Researchers have developed a sleep posture monitor that doesn’t require the subject to wear sensors or mount a camera near their bed. Called BodyCompass, this radio frequency-based system can be used to monitor someone as they sleep, offering insight into the progression of disease symptoms, health risks, and more. The system will be introduced next week at the UbiComp 2020 conference.
Though using technology to monitor one’s movements and other activities during sleep isn’t a new idea, many existing systems on the market are either intrusive, inaccurate or both. BodyCompass, which was recently detailed by MIT Technology Review ahead of its presentation next week, is different; the system is designed to be mounted on a wall where it uses radio frequencies to monitor someone as they sleep.
The researchers behind the project note that certain health conditions can come with sleep risks, such as epilepsy and the increased risk of death when stomach sleeping, as well as Parkinson’s disease and its slow theft of one’s ability to roll over while asleep. Monitoring sleep postures can help shed light on disease progression and help patients make better sleep decisions, among other things.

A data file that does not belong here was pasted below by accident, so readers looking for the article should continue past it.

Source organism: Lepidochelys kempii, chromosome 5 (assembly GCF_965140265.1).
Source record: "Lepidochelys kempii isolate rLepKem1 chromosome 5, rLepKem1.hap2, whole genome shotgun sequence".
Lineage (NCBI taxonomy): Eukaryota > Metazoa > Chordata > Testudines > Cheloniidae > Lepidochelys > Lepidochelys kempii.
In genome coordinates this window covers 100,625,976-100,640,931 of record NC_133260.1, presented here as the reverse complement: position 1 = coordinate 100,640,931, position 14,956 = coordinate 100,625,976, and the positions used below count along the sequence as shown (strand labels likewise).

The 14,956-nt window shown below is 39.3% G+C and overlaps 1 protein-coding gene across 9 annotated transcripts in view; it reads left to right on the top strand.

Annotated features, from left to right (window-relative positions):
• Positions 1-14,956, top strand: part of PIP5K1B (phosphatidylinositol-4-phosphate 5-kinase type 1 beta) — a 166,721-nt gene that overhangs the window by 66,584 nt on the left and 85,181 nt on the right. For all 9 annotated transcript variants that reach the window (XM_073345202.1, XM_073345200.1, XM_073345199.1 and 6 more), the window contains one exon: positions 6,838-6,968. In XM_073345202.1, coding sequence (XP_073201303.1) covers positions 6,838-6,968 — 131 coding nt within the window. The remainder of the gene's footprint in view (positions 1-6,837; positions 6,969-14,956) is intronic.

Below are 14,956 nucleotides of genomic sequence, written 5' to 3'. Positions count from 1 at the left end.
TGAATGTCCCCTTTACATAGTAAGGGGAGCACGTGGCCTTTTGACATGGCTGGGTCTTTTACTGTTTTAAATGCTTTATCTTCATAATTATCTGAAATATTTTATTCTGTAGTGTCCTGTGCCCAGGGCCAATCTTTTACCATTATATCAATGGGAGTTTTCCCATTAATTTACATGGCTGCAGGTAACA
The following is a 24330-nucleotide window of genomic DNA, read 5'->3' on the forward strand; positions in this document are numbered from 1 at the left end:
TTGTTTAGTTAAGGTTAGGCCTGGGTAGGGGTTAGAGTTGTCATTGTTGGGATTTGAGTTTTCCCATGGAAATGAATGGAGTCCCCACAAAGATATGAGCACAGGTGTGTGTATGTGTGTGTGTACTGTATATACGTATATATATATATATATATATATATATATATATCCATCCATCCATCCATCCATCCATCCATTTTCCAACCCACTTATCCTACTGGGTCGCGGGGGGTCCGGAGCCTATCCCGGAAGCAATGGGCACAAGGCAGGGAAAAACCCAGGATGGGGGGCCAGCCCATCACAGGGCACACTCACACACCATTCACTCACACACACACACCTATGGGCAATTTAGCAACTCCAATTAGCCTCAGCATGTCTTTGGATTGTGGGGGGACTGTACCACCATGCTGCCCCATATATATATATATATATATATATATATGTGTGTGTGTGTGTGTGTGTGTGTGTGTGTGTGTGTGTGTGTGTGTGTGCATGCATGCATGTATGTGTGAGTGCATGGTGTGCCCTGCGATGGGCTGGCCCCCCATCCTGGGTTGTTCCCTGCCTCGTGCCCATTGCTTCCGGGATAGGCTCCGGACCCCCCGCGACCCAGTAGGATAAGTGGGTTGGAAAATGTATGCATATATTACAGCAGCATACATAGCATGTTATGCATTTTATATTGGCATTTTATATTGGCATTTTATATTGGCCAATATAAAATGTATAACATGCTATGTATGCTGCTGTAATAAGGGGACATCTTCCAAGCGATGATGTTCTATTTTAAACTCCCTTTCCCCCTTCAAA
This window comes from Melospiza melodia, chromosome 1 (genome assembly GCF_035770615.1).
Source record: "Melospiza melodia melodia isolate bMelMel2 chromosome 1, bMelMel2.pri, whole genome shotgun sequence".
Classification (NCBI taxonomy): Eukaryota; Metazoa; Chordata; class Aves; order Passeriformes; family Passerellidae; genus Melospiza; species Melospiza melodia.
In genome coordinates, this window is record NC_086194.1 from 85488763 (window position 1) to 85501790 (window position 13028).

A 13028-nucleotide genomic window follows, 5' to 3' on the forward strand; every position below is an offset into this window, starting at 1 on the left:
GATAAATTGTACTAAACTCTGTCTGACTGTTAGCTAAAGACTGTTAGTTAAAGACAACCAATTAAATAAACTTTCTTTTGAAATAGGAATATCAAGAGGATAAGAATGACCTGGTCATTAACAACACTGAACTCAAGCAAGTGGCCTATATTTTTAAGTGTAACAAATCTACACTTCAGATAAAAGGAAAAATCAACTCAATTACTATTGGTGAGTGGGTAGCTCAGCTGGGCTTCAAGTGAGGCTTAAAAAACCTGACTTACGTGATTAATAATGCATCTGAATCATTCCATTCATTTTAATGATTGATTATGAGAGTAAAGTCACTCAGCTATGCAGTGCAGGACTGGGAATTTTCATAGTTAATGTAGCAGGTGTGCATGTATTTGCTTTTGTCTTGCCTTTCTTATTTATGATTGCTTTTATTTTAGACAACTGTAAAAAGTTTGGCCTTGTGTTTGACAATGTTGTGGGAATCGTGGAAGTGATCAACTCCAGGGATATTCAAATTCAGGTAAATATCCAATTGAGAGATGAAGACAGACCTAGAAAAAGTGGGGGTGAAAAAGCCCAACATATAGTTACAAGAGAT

In addition to monitoring a patient to determine how they often sleep at night, including their common postures, the system could also be combined with some type of alert system to intervene when it detects that the patient is sleeping in a dangerous position based on their existing health risks. Such a system could also potentially be used to monitor infants when they sleep and even as a wellness product to keep tabs on one’s own sleep habits.
The team recently published a study on the technology, describing a system that utilizes RF signals to figure out the sleeper’s posture. The system does this by mapping the signals as they bounce off objects in the room, deciphering them in such a way that they can reveal details about the sleeper while ignoring other objects.